Candidate (Rachel E Carter)

5 stars

‘Apprentice’ ended with Ryiah attaining her true hearts desires, and what can you do when a character’s trajectory seems to be becoming a little too comfortable? You can throw a spanner in the works.

Everything is going wonderfully for Ryiah, she has her pick of battle mage placements, her freedom, the heart of a Prince, yet things are just not quite working out for her. Ryiah didn’t go to War School to fall in love, and certainly not to languish in her lover’s shadow, she went to become the best, the greatest battle mage imaginable. Now, newly graduated, comes the year of the Candidacy, a contest where the most powerful Mages of the three disciplines are chosen. It’s a competition that pits mage against mage, friend against friend, and, in the case of Ryiah and Darren, lover against lover. As much as they love one another, neither will place their love before the possibility of becoming the next Black Mage.

This book had a much grittier feel to it than the ones that came before. The characters are older and very aware of  the spectre of war hanging over their heads. Ryiah knows the danger that Darren’s proposal has put her in, how the King and his Heir are less than happy at her change in circumstances, how the prince’s love has made her a target. But she also has to ponder how much she could or should bend to fit by Darren’s side. Should she forgo her dreams of serving at the Northern border outpost to stay with Darren in the capital? Should she forget her dreams of winning the mantle of the Black Mage to avoid confrontation with her lover? It raises the question of how much someone should compromise for love.

Ryiah’s determination is one of her greatest assets and her Achilles heel. By fixating on the grandeur and glory of the Candidacy she closes her eyes to those around her, creating divisions between her and her friends and, more drastically, between her and those she is tasked to lead. What is more important? Individual glory or the strength of the pack.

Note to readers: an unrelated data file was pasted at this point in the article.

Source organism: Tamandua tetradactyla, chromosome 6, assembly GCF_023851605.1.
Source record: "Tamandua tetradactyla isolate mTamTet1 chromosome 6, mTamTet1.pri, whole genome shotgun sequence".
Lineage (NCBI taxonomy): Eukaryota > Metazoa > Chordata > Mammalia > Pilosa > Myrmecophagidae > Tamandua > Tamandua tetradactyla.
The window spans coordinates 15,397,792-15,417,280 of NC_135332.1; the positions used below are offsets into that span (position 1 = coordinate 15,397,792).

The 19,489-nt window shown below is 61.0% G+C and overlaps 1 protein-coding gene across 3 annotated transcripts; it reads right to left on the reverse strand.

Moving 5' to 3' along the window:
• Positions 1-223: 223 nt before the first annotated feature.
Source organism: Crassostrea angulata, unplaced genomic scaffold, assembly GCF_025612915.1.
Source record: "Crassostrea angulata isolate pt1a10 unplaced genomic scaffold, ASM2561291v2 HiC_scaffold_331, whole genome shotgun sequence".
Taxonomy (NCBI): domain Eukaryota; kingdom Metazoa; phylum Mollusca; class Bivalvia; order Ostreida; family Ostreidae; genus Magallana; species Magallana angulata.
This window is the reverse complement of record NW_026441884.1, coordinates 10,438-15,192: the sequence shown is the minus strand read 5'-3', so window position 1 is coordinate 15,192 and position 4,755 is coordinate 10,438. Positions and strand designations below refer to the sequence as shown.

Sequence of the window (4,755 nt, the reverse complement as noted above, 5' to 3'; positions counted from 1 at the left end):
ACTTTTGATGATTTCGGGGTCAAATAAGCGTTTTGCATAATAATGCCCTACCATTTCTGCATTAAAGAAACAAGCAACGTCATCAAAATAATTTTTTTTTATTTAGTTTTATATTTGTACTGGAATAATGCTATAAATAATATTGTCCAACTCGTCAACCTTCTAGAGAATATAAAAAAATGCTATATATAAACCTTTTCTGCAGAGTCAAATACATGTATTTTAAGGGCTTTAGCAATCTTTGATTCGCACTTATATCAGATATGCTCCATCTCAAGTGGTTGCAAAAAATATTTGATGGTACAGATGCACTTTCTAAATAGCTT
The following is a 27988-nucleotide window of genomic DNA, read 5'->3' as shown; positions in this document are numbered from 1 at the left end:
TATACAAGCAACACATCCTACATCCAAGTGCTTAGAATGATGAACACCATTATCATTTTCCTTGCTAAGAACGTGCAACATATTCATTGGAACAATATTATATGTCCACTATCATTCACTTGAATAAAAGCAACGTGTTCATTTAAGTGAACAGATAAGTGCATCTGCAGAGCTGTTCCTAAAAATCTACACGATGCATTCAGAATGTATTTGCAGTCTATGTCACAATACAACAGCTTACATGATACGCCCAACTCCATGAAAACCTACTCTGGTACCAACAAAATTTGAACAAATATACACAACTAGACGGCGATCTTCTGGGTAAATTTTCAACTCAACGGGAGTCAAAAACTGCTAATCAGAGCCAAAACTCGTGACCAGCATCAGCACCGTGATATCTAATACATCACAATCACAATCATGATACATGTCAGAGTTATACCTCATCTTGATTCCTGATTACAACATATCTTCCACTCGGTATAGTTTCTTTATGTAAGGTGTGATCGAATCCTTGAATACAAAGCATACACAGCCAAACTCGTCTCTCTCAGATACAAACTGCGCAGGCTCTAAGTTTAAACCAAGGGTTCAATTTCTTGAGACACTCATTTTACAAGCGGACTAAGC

This book was painful in all the right ways. I’d definitely suggest giving Darren’s prequel novella ‘Non-Heir’ a read before this book because it makes some of the scenes all the more powerful. It feels as if it’s building to a crescendo, and as to how it will end for Ryiah and Darren, I honestly don’t know. Their world is quickly becoming one of darkness and they’re finding out things about those they love that could shake their faith in humanity forever. I can’t wait to pick up ‘Last Stand’, I have a feeling I might be sobbing by the end of it.

Many thanks to Rachel E Carter for a copy in return for an honest review.

Apprentice (Rachel E Carter)

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5 stars

So, if you were feeling a little ambivalent at the end of ‘First Year’, I’ll let you in on a little secret…’Apprentice’ is incredible.

I’m not usually the sort of person that writes gushing, overexcited reviews, but this book deserves one. So, we left Ryiah in emotional turmoil at the end of book one, ecstatically happy in one breath and desperately unhappy in another. She has gained both her heart’s desire and lost it.

‘Apprentice’ opens in the training ring, with Ryiah studying increasingly difficult combat spells and attempting to gain more control over her pain-casting. That in itself would be complicated enough did she not have to juggle interpersonal strife and her status as an apprentice battle mage in a country on the verge of war.

‘Apprentice’ covers the entire span of Ryiah’s training, through her every up and down, every failure and triumph. You follow her as she grows and matures, weaves and unravels friendships, and tries to work out exactly what it is that she wants out of life. She’s as bolshy and stubborn as ever, but there’s something about her particular journey in this book that meant I couldn’t put it down until I knew exactly what happened to her.

Her relationship with Darren is tumultuous, hot and cold, on and off, absolutely excruciating and yet, somehow, addictive. It’s been a while since I’ve read a book where I’ve been so invested in the relationship between two characters, so terrified and yet excited to turn the page and find out what happens next. There’s pain, and joy, and more pain, a rising crescendo of it right up to the last few pages.